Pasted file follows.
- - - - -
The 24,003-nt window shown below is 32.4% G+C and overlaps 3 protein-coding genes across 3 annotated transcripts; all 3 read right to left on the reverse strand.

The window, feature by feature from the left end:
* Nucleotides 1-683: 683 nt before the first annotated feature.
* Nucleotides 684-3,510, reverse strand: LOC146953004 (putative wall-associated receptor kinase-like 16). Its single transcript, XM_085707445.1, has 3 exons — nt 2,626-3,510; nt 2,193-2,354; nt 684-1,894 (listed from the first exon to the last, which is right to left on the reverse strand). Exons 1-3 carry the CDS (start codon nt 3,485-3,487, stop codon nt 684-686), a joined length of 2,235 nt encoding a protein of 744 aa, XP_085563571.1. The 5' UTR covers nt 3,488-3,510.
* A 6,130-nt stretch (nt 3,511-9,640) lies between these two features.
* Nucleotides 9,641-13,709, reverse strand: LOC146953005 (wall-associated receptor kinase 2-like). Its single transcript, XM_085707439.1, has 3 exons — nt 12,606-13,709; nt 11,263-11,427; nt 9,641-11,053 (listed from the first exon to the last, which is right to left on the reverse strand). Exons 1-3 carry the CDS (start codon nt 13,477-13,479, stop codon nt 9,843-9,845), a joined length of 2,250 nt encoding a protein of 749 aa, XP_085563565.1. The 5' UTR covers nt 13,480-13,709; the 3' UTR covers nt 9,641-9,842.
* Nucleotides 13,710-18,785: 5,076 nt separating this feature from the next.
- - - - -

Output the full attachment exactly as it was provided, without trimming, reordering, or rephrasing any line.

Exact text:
The 24,003-nt window shown below is 32.4% G+C and overlaps 3 protein-coding genes across 3 annotated transcripts; all 3 read right to left on the reverse strand.

The window, feature by feature from the left end:
* Nucleotides 1-683: 683 nt before the first annotated feature.
* Nucleotides 684-3,510, reverse strand: LOC146953004 (putative wall-associated receptor kinase-like 16). Its single transcript, XM_085707445.1, has 3 exons — nt 2,626-3,510; nt 2,193-2,354; nt 684-1,894 (listed from the first exon to the last, which is right to left on the reverse strand). Exons 1-3 carry the CDS (start codon nt 3,485-3,487, stop codon nt 684-686), a joined length of 2,235 nt encoding a protein of 744 aa, XP_085563571.1. The 5' UTR covers nt 3,488-3,510.
* A 6,130-nt stretch (nt 3,511-9,640) lies between these two features.
* Nucleotides 9,641-13,709, reverse strand: LOC146953005 (wall-associated receptor kinase 2-like). Its single transcript, XM_085707439.1, has 3 exons — nt 12,606-13,709; nt 11,263-11,427; nt 9,641-11,053 (listed from the first exon to the last, which is right to left on the reverse strand). Exons 1-3 carry the CDS (start codon nt 13,477-13,479, stop codon nt 9,843-9,845), a joined length of 2,250 nt encoding a protein of 749 aa, XP_085563565.1. The 5' UTR covers nt 13,480-13,709; the 3' UTR covers nt 9,641-9,842.
* Nucleotides 13,710-18,785: 5,076 nt separating this feature from the next.